In the first phase, a scale with 30 items were made and quantifications were carried out by judges’ criteria through the Aiken’s V coefficient. As a result, of the 30 items, none were removed and only ten were corrected for clarity. The pilot study consisted of 100 call center workers from a private company in Downtown ofLima, and with the database obtained, the internal reliability of the instrument in question was carried out. Likewise, it was verified by statistical analysis of Cronbach’s alpha data; The Guttman Coefficient halving method was also performed.

In the second phase, the instrument created with the items that were suitable was applied to a sample of 700 call center workers from a private company in Downtown ofLima, the analysis of items were used again considering descriptive statistics such as; the corrected test item, communalities; the standard deviation; Fisher’s coefficient of skewness; Fisher’s kurtosis coefficient; Since this analysis allows finding evidence for content validity.14,15 Then, the data processing technique was used, as well as the data processing tables to tabulate and process results of the instrument using the Microsoft Excel 2013 program and the statistical software Statistical Package for Social Sciences (SPSS), version 25.0. The Analysis of Moment Structures program (AMOS), version 25.0 was used to perform the confirmatory analysis.

RESULTS

Exploratory Factor Analysis

In the EFA, the Kaiser Meyer Olkin (KMO) measurement test was performed for the quality of work life scale is 0.930, which means that it is > 0.80 on the number of observations for the base of respondents (700). Which is acceptable for testing. On the other hand, for Bartlett’s sphericity test it is not significant (p <0.05). Which means a correlation between the variables.

On the other hand, in the total variance explained it indicates that the instrument has five factors that explain 54.982% of the total variance, it tells us that the test is acceptable since it is equivalent to greater than 50% of the scale in general (Table 1).

Table 1. Total Explained Variance of the Quality of Work Life Scale (n=700)

Total

% Variance % Accumulated Total % Variance % Accumulated Total % Variance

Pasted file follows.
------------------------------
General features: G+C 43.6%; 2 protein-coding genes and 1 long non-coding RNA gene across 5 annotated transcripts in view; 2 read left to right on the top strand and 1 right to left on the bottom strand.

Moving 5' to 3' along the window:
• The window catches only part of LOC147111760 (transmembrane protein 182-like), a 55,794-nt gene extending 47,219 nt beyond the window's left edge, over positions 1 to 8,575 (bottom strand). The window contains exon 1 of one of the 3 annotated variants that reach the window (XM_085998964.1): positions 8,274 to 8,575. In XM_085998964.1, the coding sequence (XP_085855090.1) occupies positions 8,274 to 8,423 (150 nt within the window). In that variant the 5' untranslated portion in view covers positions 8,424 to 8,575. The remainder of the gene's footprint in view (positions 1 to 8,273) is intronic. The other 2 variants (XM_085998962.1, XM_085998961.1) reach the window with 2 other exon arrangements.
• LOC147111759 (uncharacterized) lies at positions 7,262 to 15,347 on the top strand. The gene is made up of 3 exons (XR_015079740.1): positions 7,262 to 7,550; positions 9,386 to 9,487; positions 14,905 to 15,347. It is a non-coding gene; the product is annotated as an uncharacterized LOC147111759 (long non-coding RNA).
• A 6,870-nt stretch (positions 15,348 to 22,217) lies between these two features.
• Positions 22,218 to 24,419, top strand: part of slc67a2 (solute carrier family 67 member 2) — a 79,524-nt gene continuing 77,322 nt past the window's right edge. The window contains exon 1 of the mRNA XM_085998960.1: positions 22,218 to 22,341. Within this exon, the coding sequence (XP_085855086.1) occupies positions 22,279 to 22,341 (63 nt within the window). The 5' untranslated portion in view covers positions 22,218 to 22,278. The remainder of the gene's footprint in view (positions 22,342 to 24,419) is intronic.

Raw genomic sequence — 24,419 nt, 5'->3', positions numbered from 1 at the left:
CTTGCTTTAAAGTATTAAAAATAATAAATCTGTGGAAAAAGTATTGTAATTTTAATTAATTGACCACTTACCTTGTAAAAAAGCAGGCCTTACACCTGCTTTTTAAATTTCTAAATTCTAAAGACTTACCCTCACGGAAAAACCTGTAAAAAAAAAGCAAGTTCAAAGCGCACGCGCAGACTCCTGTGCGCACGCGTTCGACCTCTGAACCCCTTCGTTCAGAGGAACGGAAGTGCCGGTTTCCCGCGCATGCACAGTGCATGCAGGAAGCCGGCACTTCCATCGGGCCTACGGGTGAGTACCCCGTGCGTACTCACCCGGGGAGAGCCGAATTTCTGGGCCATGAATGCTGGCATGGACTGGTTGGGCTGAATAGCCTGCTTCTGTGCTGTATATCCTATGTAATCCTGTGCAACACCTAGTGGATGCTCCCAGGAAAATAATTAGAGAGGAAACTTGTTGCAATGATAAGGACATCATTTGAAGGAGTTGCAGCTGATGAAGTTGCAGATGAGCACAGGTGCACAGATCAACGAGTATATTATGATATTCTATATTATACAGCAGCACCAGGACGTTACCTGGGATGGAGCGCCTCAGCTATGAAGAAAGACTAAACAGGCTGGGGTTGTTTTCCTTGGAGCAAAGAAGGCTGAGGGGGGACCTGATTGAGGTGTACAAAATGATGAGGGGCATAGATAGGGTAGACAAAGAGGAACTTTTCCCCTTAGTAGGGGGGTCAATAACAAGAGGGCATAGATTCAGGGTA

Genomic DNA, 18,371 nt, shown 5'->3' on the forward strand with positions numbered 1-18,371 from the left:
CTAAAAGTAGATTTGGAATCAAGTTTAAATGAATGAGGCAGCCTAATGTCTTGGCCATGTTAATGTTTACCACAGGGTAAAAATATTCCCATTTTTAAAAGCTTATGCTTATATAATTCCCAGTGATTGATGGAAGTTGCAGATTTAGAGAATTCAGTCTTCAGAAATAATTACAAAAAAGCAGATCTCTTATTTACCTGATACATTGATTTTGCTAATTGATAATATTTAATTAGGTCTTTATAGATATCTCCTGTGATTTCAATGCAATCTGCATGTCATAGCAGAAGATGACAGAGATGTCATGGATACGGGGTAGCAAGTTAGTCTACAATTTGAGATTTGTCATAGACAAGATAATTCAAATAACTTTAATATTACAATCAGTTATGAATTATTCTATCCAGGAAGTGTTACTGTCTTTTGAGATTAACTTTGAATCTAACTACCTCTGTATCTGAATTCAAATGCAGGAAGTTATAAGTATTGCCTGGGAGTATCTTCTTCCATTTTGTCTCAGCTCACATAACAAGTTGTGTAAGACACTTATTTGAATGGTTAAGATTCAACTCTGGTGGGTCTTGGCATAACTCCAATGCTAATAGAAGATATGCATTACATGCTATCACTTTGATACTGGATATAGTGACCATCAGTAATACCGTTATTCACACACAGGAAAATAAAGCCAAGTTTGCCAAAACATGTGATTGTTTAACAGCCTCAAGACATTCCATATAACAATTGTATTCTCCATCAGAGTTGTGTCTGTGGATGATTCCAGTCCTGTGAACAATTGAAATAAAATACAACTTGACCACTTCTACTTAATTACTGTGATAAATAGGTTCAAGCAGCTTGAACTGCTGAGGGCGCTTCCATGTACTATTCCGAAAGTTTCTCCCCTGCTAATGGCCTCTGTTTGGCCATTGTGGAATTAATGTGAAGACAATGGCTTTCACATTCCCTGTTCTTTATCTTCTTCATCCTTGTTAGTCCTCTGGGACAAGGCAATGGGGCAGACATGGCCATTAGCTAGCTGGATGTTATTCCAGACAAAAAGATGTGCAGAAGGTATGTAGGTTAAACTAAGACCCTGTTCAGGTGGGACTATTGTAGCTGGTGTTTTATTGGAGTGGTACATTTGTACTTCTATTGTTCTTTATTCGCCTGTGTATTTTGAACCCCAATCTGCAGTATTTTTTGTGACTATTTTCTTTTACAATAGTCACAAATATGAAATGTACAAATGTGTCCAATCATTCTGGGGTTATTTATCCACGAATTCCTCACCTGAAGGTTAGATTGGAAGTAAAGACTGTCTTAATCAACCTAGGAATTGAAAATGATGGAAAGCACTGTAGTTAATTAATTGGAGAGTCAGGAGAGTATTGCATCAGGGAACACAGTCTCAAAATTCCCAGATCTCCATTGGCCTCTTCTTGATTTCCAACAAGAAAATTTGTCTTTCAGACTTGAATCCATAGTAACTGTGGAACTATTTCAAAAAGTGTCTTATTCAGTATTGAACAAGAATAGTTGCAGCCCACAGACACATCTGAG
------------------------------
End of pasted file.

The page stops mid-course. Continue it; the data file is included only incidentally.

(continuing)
e % Accumulated

9.448

31.494 31.494 9.448 31.494 31.494 4.786 15.954 15.954

3.297

10.989 42.483 3.297 10.989 42.483 4.226 14.085 30.039
1.616 5.387 47.870 1.616 5.387 47.870 3.716 12.387

42.426

1.099

3.665 51.535 1.099 3.665 51.535 2.045 6.816

49.241

1.034 3.448 54.982 1.034 3.448 54.982 1.722 5.741

54.982

Finally, the rotated component matrix shows us that the test was organized into 5 factors whose factorial loads ranged between 0.4 and 0.8 respectively (Table 2).

Table 2. Distribution of the Items by Factors of the Quality of Work Life Scale
Matriz de Componente Rotadoa

Componente

 

1

2 3 4

5

item21

0.821

       
item17

0.760

       
item20

0.759

       
item22

0.742

       
item18

0.739

       
item15

0.622

       
item16

0.522

       
item14

0.480

       
item19

0.460

       
item2  

0.665

     
item1  

0.659

     
item7  

0.657

     
item6

 

0.633

     
item8  

0.581

     
item5

 

0.555

     
item4  

0.547

     
item10

 

0.546

     
item30    

0.735

   
item25    

0.709

   
item29    

0.678

   
item24  

 

0.664

   
item28  

 

0.547

   
item9    

0.475

   
item27      

0.598

 
item3      

0.526

 
item26      

0.517

 
item23      

0.497

 
item13        

0.693

item12        

0.613

Extraction method: principal component analysis. Rotation method: Varimax with Kaiser normalization. a. The rotation has converged in 7 iterations.

Confirmatory Factor Analysis

In the confirmatory factor analysis model 1, the distribution of the 5 dimensions could be verified, obtaining some adequate values in their goodness of fit indices; in the following indices X²/ gl=4.920, indicating a good fit, the CFI value=0.835, indicating an inappropriate value (Schreider, Stage, Nora & Barlow, 2006). In the same way, the value of RMSEA=0.075, indicating a good fit. On the other hand, the TLI values=0.805 indicates an inappropriate value. Likewise, AIC=1,999,730 indicates an inappropriate value Hernández et al.1 In model 2, making covariance in items (3 and 23) and (26 and 27), adequate values were obtained in their goodness of fit indices; in the following indices X²/gl=4.711, indicating a good fit, the CFI value=0.90, indicating a good fit. In the same way, the value of RMSEA=0.073, indicating a suitable value. On the other hand, the TLI values=0.815 indicates an inappropriate value. Likewise, AIC=1,917,408 indicates an inappropriate value (Table 3) (Figures 1 and 2).1

Table 3. Goodness-of-Fit Measures of the Confirmatory Factor Analysis of the Quality of Work Life Scale (n=700)